Francis bacon essays full text
There is yet some good in public envy, whereas in private, there is none. Is it peace, Jehu,? There be three degrees of this hiding and veil- ing of a man's self.
Mahomet made the people believe that he would call an hill to him, and from the top of it offer up his prayers, for the observers of his law. As Solomon saith, To re- spect persons is not good; for such a man will transgress for a piece of bread.
As for talkers and futile persons, they are commonly vain and credu- lous withal. It is well, when nobles are not too great for sovereignty nor for justice; and yet maintained in that height, as the insolency of inferiors may be broken upon them, before it come on too fast upon the majesty of kings. A man shall see, where there is a house full of children, one or two of the eldest respected, and the youngest made wantons; but in the midst, some that are as it were forgotten, who many times, nevertheless, prove the best. For there be that in their nature do not affect the good of others. It is a strange thing, to note the excess of this passion, and how it braves the nature, and value of things, by this; that the speaking in a perpetual hyperbole, is comely in nothing but in love. The third and greatest is, that it depriveth a man of one of the most principal in- struments for action; which is trust and belief. For soldiers, I find the generals commonly in their hortatives, put men in mind of their wives and children; and I think the despising of marriage amongst the Turks, maketh the vulgar soldier more base.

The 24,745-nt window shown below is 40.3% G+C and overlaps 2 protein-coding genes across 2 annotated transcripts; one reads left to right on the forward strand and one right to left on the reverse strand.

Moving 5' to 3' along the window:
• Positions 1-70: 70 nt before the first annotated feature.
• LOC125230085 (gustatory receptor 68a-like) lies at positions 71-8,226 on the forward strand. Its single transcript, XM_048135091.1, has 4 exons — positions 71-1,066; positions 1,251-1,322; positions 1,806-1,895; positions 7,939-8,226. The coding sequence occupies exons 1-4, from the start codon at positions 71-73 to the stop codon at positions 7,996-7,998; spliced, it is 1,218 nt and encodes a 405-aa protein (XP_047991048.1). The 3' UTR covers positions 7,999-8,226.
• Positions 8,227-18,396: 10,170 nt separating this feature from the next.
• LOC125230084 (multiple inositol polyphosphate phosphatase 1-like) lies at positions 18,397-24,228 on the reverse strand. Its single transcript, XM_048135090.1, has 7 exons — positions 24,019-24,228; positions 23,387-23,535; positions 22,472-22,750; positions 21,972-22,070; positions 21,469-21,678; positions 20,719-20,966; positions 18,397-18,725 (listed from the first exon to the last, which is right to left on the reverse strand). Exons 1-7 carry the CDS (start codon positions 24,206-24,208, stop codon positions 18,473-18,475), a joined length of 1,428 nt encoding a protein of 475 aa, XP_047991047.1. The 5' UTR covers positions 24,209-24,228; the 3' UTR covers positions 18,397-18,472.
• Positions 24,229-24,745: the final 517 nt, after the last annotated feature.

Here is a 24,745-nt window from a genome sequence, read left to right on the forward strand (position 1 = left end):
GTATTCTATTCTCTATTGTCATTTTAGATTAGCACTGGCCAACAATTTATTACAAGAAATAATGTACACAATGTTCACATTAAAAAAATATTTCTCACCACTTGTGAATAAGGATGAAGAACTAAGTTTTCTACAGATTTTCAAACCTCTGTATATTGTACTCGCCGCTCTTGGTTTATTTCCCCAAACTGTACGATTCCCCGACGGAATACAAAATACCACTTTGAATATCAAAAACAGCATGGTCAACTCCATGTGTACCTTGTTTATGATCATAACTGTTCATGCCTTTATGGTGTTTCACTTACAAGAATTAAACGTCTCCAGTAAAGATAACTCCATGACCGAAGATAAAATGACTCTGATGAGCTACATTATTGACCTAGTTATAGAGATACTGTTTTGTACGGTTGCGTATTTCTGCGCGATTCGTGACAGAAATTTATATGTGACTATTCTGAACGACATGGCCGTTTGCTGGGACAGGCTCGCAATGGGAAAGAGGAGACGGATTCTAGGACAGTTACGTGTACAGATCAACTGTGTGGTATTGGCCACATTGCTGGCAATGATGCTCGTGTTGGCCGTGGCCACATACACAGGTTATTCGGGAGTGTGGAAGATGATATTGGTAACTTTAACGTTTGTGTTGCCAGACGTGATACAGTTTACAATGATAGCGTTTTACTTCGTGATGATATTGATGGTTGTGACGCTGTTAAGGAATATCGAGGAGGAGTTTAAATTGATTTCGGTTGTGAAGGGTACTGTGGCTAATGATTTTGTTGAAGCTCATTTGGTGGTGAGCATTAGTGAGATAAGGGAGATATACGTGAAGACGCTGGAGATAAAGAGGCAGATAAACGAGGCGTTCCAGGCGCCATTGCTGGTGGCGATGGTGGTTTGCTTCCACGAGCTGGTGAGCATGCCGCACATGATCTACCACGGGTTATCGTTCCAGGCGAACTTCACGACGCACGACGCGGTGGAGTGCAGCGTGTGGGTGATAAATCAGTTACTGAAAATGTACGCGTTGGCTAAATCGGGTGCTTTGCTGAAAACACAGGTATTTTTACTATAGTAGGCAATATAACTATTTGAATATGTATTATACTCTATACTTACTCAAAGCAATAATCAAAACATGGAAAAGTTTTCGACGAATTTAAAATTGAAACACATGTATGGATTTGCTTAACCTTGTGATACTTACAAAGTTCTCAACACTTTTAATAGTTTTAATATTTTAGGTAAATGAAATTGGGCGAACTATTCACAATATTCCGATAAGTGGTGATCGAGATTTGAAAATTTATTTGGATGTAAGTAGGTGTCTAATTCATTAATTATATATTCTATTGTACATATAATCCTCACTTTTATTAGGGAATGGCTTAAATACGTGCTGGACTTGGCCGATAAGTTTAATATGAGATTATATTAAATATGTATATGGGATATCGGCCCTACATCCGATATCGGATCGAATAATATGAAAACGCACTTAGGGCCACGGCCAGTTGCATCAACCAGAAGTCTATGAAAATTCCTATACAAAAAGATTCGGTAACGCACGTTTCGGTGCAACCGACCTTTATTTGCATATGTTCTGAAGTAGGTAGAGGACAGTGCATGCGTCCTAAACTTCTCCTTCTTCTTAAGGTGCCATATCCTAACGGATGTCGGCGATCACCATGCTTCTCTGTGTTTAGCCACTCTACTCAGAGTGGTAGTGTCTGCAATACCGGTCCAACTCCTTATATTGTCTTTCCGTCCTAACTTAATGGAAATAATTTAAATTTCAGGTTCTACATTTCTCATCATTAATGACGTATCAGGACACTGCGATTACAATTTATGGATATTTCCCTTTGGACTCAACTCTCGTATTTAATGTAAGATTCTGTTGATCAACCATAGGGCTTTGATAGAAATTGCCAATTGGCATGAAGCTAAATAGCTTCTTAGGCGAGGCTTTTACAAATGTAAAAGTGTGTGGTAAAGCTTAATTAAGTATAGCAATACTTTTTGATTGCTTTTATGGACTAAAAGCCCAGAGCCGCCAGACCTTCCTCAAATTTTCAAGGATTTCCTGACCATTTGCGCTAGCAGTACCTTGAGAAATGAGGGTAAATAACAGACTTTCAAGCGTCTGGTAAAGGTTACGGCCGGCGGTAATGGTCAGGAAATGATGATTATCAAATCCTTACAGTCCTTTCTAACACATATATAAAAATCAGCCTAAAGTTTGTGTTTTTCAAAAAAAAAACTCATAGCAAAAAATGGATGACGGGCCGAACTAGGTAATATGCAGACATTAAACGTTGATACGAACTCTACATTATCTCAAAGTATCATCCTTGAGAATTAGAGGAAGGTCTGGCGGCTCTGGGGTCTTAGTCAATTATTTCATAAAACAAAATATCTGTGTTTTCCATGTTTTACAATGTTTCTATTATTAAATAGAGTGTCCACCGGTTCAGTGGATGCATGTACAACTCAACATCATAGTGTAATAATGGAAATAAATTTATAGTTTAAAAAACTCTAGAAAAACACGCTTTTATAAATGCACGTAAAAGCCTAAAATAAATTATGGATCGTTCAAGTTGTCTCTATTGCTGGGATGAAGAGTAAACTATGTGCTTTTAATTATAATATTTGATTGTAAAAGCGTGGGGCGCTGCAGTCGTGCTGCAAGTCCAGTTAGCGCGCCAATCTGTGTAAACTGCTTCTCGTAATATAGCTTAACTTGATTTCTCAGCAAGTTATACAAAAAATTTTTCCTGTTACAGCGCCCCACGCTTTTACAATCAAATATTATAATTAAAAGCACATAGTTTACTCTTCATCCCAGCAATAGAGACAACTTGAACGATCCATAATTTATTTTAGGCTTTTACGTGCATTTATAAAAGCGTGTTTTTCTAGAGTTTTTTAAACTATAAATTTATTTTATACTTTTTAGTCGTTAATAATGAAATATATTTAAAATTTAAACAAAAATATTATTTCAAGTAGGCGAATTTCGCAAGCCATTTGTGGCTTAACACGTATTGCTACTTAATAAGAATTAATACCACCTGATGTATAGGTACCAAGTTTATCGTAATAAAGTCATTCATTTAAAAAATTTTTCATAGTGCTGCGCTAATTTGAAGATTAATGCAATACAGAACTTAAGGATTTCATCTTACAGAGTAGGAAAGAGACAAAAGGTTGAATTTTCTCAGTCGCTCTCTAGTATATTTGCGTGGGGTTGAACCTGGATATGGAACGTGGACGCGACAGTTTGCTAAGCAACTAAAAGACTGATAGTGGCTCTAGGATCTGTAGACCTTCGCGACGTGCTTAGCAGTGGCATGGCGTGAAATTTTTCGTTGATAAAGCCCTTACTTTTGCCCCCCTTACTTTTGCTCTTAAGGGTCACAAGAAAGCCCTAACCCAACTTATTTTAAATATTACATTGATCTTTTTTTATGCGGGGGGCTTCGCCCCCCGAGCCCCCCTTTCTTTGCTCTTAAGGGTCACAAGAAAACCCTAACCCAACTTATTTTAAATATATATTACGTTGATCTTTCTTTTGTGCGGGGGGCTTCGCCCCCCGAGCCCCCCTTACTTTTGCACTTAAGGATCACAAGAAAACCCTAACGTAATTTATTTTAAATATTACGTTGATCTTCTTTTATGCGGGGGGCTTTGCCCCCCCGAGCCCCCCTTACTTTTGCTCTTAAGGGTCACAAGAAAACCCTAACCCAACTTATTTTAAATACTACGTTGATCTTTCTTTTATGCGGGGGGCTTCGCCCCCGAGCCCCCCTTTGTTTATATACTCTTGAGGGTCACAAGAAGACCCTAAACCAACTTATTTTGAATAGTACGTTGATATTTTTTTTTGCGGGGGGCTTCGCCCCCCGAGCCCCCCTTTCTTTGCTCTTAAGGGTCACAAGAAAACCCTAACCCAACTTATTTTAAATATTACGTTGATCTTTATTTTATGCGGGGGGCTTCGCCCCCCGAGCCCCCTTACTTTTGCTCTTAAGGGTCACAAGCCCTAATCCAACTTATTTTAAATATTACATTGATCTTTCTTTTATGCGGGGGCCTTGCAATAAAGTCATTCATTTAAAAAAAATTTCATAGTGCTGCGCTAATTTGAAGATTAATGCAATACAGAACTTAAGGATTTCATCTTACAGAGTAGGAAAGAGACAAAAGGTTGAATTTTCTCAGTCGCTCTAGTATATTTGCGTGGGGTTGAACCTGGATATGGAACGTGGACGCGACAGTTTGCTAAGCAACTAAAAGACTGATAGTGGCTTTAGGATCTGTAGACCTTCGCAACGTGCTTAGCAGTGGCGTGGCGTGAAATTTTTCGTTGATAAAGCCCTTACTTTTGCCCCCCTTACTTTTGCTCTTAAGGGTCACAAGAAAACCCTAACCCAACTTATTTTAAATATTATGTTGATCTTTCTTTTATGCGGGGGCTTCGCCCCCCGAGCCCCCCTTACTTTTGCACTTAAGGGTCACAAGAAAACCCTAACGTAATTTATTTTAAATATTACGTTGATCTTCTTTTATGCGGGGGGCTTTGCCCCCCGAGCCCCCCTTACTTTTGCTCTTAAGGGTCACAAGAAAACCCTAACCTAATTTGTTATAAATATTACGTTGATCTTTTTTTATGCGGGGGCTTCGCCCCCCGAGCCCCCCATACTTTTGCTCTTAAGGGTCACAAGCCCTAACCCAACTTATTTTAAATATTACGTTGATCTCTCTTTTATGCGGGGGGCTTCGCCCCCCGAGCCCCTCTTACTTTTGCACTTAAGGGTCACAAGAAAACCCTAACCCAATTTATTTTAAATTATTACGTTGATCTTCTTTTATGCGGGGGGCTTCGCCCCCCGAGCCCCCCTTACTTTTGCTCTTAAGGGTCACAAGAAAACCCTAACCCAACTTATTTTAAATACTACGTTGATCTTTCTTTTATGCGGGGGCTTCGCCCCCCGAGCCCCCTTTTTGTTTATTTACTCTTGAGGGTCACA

This is a thing may seem to many a matter trivial, and done already. For it is a true rule, that love is ever rewarded, either with the reciproque, or with an inward and secret contempt.
Francis bacon essays pdf